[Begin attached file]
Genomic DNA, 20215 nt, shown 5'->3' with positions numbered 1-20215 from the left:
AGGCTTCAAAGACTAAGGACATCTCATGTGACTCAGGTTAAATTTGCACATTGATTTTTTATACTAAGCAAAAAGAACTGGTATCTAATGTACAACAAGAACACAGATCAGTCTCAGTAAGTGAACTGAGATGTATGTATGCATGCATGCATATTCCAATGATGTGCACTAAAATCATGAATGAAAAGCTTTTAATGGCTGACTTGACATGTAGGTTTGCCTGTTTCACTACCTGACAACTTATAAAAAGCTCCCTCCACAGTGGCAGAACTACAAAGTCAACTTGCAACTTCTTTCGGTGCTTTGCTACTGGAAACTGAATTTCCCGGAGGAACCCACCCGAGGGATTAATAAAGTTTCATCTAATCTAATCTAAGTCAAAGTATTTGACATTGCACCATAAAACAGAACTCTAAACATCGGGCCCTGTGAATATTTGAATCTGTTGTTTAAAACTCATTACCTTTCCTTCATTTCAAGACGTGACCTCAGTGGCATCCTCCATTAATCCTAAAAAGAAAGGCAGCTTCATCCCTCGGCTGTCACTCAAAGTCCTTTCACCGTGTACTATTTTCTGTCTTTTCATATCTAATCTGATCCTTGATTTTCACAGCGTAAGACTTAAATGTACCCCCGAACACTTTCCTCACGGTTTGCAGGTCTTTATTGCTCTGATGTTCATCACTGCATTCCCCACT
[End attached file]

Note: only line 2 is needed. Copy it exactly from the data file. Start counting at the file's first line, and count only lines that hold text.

AGGCTTCAAAGACTAAGGACATCTCATGTGACTCAGGTTAAATTTGCACATTGATTTTTTATACTAAGCAAAAAGAACTGGTATCTAATGTACAACAAGAACACAGATCAGTCTCAGTAAGTGAACTGAGATGTATGTATGCATGCATGCATATTCCAATGATGTGCACTAAAATCATGAATGAAAAGCTTTTAATGGCTGACTTGACATGTAGGTTTGCCTGTTTCACTACCTGACAACTTATAAAAAGCTCCCTCCACAGTGGCAGAACTACAAAGTCAACTTGCAACTTCTTTCGGTGCTTTGCTACTGGAAACTGAATTTCCCGGAGGAACCCACCCGAGGGATTAATAAAGTTTCATCTAATCTAATCTAAGTCAAAGTATTTGACATTGCACCATAAAACAGAACTCTAAACATCGGGCCCTGTGAATATTTGAATCTGTTGTTTAAAACTCATTACCTTTCCTTCATTTCAAGACGTGACCTCAGTGGCATCCTCCATTAATCCTAAAAAGAAAGGCAGCTTCATCCCTCGGCTGTCACTCAAAGTCCTTTCACCGTGTACTATTTTCTGTCTTTTCATATCTAATCTGATCCTTGATTTTCACAGCGTAAGACTTAAATGTACCCCCGAACACTTTCCTCACGGTTTGCAGGTCTTTATTGCTCTGATGTTCATCACTGCATTCCCCACT